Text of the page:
One thing I really hate about the work that I do is that you always have to defend it. I work with a broad range of clients, and I love working with most of them, but sometimes – less than it used to, gladly – you have a client who has one or two person working there that you wonder about what they are doing there, and why someone has such responsibility in a field he or she doesn’t understand at all. We all know those people, who are in a position that seems a complete mismatch to the person.
I have to defend design aspects a lot of times. Usually, when having an explanation it is sufficient; I really know what I am doing here, with 15+ years of experience in the field and 4 years of usability education, and continuously after that. But, with also an extensive business, programming and design background, you see multiple aspects of creating productions. And a production is a balanced combination of all; you have a budget which finances design and coding, marketing and your company. And often that budget is not limitless. So to make things work within a budget, sometimes you have to give in. And then there are the two biggest problems in any project; time and skill.
Most professionals understand this, more than it used to (because more and more, people are working longer in the IT field now) but still you have a lot of self-proclaimed guru’s or people who think themselves a lot more experienced than they really are (and believe me, I have been there coming out of the academy), or people who only think with their own opinion. And although it is simply a fact of life we have to deal with, it doesn’t make life a lot easier.
I have had major discussions defending design for things that are not worth defending even; why I chose for check-boxes instead of radio-buttons (as we know, both serve a different purpose), why a lot of the print-out functionalities I design are optimized for black-and-white, why I try to avoid scrolling. There are complete books written, many websites dedicated, to these simple rules. I still advice people to read the old, but I think still excellent book ‘the Design of Everyday Things’, which handles things that might look good, but are absolutely not functional in any way. Or look horrible, but are excellent.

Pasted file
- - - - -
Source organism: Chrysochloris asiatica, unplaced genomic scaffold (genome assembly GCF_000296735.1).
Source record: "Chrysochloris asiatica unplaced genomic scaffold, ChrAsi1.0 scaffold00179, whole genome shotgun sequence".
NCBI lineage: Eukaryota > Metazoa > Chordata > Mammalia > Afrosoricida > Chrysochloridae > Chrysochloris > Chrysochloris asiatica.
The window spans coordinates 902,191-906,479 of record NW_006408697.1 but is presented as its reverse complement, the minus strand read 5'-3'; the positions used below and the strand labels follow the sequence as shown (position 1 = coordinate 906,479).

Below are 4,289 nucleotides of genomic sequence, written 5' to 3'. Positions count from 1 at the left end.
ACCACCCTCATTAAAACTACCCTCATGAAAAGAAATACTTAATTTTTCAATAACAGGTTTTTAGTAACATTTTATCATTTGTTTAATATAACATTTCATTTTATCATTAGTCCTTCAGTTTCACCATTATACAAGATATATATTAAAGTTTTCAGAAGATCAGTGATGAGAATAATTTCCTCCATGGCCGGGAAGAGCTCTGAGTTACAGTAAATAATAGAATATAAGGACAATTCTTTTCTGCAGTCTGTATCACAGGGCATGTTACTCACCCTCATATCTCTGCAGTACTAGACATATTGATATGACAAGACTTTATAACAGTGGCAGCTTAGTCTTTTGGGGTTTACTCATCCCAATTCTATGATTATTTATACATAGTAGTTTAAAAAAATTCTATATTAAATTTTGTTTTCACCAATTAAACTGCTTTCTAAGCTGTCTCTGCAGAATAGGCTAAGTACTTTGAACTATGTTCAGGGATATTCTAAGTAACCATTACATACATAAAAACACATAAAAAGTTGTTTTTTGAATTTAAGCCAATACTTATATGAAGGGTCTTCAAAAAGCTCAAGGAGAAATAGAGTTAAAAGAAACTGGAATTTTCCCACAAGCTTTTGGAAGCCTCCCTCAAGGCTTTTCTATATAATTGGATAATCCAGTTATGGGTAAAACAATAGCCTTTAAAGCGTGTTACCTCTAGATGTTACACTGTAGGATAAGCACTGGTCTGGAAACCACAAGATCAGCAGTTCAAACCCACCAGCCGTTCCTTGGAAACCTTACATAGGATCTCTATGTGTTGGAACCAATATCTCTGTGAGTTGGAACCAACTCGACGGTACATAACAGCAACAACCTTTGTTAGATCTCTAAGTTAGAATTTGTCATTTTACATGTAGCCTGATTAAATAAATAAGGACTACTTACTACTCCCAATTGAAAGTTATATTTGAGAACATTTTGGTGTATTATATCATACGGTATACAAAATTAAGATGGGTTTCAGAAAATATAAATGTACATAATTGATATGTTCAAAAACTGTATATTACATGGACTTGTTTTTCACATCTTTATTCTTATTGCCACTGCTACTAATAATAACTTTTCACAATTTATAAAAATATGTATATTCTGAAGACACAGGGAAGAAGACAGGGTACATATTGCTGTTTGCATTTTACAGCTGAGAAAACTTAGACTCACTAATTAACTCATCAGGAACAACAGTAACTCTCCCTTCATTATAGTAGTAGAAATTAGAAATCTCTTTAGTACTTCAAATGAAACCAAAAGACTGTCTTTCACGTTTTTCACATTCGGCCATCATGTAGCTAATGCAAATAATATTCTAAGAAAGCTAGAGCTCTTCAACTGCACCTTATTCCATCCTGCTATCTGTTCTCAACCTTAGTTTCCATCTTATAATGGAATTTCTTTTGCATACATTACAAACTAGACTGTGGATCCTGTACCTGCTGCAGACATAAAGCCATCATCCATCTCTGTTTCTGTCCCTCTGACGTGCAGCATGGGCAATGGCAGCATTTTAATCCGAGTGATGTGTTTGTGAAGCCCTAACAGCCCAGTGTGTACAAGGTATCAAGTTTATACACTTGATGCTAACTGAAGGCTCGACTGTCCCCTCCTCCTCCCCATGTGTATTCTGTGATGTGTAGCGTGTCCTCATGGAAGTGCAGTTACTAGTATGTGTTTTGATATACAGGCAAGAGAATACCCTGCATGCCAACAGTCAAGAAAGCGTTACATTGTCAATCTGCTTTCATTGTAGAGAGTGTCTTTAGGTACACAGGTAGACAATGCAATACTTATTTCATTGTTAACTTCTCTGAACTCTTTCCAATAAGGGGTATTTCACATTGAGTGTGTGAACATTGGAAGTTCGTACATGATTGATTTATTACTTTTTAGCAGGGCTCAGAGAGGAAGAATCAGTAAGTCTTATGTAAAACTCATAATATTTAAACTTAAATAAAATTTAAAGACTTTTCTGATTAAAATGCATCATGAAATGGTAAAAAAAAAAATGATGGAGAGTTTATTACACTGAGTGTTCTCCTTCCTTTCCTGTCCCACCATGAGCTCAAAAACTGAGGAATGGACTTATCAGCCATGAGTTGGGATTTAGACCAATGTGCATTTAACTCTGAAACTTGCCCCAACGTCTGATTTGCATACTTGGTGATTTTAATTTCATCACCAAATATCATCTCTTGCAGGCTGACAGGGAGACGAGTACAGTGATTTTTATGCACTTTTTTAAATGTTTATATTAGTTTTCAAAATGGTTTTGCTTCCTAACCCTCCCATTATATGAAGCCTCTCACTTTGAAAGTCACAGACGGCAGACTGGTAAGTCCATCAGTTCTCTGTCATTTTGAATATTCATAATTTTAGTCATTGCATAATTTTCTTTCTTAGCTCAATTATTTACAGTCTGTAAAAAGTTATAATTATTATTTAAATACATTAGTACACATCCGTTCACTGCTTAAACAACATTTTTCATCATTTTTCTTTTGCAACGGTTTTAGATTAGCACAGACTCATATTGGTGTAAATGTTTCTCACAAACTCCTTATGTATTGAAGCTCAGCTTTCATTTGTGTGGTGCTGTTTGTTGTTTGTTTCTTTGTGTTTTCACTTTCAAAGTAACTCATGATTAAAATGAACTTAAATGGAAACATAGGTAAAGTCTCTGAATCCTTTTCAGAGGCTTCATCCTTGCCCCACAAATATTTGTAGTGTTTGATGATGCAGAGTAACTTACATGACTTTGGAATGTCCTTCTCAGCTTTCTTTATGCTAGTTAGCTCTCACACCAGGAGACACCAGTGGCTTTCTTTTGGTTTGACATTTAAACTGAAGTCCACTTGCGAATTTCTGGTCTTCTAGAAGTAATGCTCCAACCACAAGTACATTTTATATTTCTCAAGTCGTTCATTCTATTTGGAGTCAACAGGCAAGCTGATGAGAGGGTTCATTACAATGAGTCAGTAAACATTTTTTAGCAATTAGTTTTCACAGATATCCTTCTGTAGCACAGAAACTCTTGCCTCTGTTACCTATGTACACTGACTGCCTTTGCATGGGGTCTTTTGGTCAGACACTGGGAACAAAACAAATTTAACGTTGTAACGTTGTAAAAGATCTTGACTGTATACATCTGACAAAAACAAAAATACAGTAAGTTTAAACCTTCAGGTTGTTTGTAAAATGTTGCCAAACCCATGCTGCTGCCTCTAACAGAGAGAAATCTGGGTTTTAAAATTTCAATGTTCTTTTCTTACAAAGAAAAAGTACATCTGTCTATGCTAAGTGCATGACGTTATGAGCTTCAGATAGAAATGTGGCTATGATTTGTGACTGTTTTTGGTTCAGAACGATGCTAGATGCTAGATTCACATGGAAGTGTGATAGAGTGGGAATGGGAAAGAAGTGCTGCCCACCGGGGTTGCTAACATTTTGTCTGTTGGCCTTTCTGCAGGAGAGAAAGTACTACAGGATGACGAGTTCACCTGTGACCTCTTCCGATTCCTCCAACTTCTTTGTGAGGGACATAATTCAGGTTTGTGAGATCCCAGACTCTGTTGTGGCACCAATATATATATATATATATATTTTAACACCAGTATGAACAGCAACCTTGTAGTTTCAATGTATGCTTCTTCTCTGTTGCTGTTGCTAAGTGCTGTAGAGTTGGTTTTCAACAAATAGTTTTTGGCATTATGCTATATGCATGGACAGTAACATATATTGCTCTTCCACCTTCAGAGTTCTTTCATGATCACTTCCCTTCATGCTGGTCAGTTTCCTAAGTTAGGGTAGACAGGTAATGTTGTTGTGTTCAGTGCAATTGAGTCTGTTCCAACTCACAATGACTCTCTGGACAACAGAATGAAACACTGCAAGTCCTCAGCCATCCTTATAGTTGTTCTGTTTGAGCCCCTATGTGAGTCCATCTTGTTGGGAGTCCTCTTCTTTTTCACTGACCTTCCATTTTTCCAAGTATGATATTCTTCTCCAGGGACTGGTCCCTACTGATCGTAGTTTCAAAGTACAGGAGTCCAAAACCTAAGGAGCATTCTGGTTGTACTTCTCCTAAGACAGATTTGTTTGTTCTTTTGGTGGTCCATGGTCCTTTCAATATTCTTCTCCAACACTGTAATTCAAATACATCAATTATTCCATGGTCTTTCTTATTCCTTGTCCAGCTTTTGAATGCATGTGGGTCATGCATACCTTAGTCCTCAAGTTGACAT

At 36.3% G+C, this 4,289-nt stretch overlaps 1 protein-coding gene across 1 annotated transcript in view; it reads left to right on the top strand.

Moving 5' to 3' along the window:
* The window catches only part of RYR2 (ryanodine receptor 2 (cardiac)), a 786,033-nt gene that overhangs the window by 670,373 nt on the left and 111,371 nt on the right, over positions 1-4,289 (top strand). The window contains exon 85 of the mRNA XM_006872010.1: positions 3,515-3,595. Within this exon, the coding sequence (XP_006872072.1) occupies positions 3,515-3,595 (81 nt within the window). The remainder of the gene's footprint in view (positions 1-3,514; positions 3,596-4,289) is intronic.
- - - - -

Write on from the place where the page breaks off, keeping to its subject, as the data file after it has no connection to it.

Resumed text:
I am an average programmer. I can do a lot with code, and in many different code languages and databases, but put a real skilled programmer in there and he will laugh out loud. The problem is, I do that a lot even with looking at codes of others that I need to work with. And again, if I think that way and I know I am not a very skilled programmer, it worries me. But on my code I expect critique, I expect comments. But because code is so abstract, I never get it. But design, mostly usability, is a huge problem. And defending usability rules is like defending the rules of grammar or math. To be honest, I don’t care if you like it, it is simply so (which is of course not what people like to hear). Defending a visual design is something else, people might not like the colors, or the balance or just the feeling. Fine. If a client pays you for a project, you can guide them thus far, but also have to remember it is their project. I usually warn clients for certain decisions, also in writing, but once they still want to continue with it, I work along.
But sometimes you have to defend something useless, which happened to me yesterday. In this I had to defend a developer version of a new website. And it was criticized because it did not have all the design aspects in there. And the defending was about that the persons complaining where complaining about that it was not finished yet, because they want to see it. That is not only frustrating, it absolutely can make me feel so out of place, working probably with someone who does not even grasp the concept of developer releases, beta’s, release candidates and releases, with no deadline in sight. And then complaining of putting the design in first, and then the functionalities that it is working on.
And those are the moments I wished I did not wake up this morning, and just turned over one more time and hopefully I would work with only highly skilled people the rest of my life.
But, on the other hand, it happens. It is part of life, and we all have been there. But it drains energy not only from me, but from the whole development team, and that, that is a threat to the production that I rather not jeopardize.